J. Craig Venter
J. Craig Venter and his colleagues have created a synthetic bacterial cell with 473 genes, the number they found are needed for self-replicating life. In doing so, the team has overturned a 20-year-old prediction about how many genes are essential--and revealed major gaps in our knowledge of the roles of these cornerstones of life.
The 473-gene synthetic bacterial cell is the result of a 20-year effort by Venter and his collaborators to build a cell from scratch. In 2010, a team at the J. Craig Venter Institute (JCVI) released version 1.0 of their synthetic cell. While the significance of the work was a topic of debate, JCVI presented it as evidence that it is possible to design genomes using computers. Since then, the team at JCVI and one of Venter's other organizations, Synthetic Genomics, have worked to refine the process, resulting in a synthetic bacterial cell that has significantly fewer genes than the earlier iteration.
JCVI-syn1.0, the 2010 synthetic cell, had 901 genes, 90% more than are found in the latest version. In cutting away nonessential genes, Venter's team think they have identified the bare bones needed for independent life. And, while the process has resulted in far fewer genes than were in JCVI-syn1.0, the number is bigger than many expected. Multiple studies have estimated just 200 to 300 genes are essential. "All the bioinformatics studies over the past 20 years have underestimated the number of essential genes," Venter said in a statement.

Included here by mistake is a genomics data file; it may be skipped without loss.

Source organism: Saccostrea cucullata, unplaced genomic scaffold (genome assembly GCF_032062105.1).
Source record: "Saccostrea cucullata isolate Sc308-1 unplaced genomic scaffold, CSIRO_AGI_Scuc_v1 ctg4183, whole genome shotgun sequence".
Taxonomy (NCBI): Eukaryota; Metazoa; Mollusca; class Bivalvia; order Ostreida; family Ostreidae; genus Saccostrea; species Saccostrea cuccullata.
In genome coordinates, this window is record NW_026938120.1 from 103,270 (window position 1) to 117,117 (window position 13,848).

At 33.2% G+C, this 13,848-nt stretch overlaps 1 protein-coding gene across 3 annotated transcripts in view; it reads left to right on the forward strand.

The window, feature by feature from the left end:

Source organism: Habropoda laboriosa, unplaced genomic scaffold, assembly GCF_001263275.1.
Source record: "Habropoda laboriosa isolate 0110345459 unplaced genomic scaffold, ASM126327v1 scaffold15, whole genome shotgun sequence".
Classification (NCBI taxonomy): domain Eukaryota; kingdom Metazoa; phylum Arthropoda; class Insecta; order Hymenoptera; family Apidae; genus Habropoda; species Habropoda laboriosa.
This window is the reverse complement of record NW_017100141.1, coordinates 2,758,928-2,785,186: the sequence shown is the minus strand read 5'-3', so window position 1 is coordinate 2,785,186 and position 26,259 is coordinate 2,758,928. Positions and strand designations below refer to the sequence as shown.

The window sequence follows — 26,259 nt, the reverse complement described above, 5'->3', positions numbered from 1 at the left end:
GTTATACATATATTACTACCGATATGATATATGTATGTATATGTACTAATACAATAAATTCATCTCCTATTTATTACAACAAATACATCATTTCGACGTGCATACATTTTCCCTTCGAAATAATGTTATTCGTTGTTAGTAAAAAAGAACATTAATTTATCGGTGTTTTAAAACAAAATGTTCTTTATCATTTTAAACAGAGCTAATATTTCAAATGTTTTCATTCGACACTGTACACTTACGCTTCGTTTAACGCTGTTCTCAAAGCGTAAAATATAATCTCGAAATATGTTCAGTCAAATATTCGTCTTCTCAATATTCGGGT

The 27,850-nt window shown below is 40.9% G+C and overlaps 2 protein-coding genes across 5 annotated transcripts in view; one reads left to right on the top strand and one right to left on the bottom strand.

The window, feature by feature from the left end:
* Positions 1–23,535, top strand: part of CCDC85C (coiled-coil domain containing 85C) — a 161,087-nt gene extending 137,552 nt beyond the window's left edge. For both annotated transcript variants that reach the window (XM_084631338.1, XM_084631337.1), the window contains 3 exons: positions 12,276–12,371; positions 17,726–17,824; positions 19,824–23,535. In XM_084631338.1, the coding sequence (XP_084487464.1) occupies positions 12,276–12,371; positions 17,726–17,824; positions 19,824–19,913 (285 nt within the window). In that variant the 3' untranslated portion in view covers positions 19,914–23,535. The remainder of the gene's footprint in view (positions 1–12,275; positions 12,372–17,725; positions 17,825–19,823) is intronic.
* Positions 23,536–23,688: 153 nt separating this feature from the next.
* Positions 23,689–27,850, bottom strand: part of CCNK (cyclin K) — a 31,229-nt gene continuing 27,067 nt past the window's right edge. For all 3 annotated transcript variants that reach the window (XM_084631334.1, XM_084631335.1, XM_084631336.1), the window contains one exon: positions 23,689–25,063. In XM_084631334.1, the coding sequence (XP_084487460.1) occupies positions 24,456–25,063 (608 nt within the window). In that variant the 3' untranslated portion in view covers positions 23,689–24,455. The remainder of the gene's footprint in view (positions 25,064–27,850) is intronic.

Venter attributes the discrepancy between the forecasts and the minimal synthetic bacterial cell to the tendency for bioinformatic predictions to focus "only on the known world." Of the 473 genes in JCVI's cell, the functions of 149 are unknown. When these genes, which are essential but for reasons that are currently unknown, are removed from the calculation, the number of genes in the synthetic cell are far closer to the predictions. The difficulty for the predictors was that even those running the synthetic cell project had little idea genes of unknown function were so prevalent.
"We expected that maybe 5% of the genes would be of unknown function. We weren't ready for 30%," Venter told The Atlantic. "We've discovered that we don't know a third of the basic knowledge of life. These are key biological functions affecting all of life that we don't understand."